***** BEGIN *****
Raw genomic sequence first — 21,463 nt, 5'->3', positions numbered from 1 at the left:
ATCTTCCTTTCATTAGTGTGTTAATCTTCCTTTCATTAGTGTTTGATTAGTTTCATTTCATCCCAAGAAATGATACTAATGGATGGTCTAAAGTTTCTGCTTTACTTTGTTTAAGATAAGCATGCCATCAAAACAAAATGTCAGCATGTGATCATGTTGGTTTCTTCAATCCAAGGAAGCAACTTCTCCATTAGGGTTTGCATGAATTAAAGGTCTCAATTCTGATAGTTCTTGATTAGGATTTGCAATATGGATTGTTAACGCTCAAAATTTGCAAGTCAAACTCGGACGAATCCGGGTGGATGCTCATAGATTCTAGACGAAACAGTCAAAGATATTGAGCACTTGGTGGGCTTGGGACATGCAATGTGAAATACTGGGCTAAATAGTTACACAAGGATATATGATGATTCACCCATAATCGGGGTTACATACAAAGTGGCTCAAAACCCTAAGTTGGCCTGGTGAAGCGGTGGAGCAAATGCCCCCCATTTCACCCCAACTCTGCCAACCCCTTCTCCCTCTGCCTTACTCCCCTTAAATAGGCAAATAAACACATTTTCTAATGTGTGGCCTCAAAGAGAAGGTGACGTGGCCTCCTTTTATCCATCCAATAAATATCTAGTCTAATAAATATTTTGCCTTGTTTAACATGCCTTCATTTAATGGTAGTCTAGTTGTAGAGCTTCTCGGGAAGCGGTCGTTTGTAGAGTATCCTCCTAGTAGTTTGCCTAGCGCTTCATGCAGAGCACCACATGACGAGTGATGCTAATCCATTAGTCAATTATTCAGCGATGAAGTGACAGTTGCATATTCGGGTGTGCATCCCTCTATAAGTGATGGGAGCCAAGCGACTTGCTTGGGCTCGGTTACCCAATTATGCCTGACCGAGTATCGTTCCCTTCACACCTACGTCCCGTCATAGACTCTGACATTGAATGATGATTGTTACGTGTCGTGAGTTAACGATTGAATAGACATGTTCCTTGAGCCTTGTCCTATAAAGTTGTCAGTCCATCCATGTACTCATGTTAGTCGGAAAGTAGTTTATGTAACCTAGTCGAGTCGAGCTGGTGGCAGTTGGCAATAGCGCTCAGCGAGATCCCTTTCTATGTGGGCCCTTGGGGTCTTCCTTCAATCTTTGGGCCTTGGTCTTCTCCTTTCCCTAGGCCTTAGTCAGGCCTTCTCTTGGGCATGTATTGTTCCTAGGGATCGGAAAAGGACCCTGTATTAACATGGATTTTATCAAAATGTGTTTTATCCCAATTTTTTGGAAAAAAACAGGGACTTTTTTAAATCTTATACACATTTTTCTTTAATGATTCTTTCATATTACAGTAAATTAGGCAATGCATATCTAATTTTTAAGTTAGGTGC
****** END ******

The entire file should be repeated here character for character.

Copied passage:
Raw genomic sequence first — 21,463 nt, 5'->3', positions numbered from 1 at the left:
ATCTTCCTTTCATTAGTGTGTTAATCTTCCTTTCATTAGTGTTTGATTAGTTTCATTTCATCCCAAGAAATGATACTAATGGATGGTCTAAAGTTTCTGCTTTACTTTGTTTAAGATAAGCATGCCATCAAAACAAAATGTCAGCATGTGATCATGTTGGTTTCTTCAATCCAAGGAAGCAACTTCTCCATTAGGGTTTGCATGAATTAAAGGTCTCAATTCTGATAGTTCTTGATTAGGATTTGCAATATGGATTGTTAACGCTCAAAATTTGCAAGTCAAACTCGGACGAATCCGGGTGGATGCTCATAGATTCTAGACGAAACAGTCAAAGATATTGAGCACTTGGTGGGCTTGGGACATGCAATGTGAAATACTGGGCTAAATAGTTACACAAGGATATATGATGATTCACCCATAATCGGGGTTACATACAAAGTGGCTCAAAACCCTAAGTTGGCCTGGTGAAGCGGTGGAGCAAATGCCCCCCATTTCACCCCAACTCTGCCAACCCCTTCTCCCTCTGCCTTACTCCCCTTAAATAGGCAAATAAACACATTTTCTAATGTGTGGCCTCAAAGAGAAGGTGACGTGGCCTCCTTTTATCCATCCAATAAATATCTAGTCTAATAAATATTTTGCCTTGTTTAACATGCCTTCATTTAATGGTAGTCTAGTTGTAGAGCTTCTCGGGAAGCGGTCGTTTGTAGAGTATCCTCCTAGTAGTTTGCCTAGCGCTTCATGCAGAGCACCACATGACGAGTGATGCTAATCCATTAGTCAATTATTCAGCGATGAAGTGACAGTTGCATATTCGGGTGTGCATCCCTCTATAAGTGATGGGAGCCAAGCGACTTGCTTGGGCTCGGTTACCCAATTATGCCTGACCGAGTATCGTTCCCTTCACACCTACGTCCCGTCATAGACTCTGACATTGAATGATGATTGTTACGTGTCGTGAGTTAACGATTGAATAGACATGTTCCTTGAGCCTTGTCCTATAAAGTTGTCAGTCCATCCATGTACTCATGTTAGTCGGAAAGTAGTTTATGTAACCTAGTCGAGTCGAGCTGGTGGCAGTTGGCAATAGCGCTCAGCGAGATCCCTTTCTATGTGGGCCCTTGGGGTCTTCCTTCAATCTTTGGGCCTTGGTCTTCTCCTTTCCCTAGGCCTTAGTCAGGCCTTCTCTTGGGCATGTATTGTTCCTAGGGATCGGAAAAGGACCCTGTATTAACATGGATTTTATCAAAATGTGTTTTATCCCAATTTTTTGGAAAAAAACAGGGACTTTTTTAAATCTTATACACATTTTTCTTTAATGATTCTTTCATATTACAGTAAATTAGGCAATGCATATCTAATTTTTAAGTTAGGTGC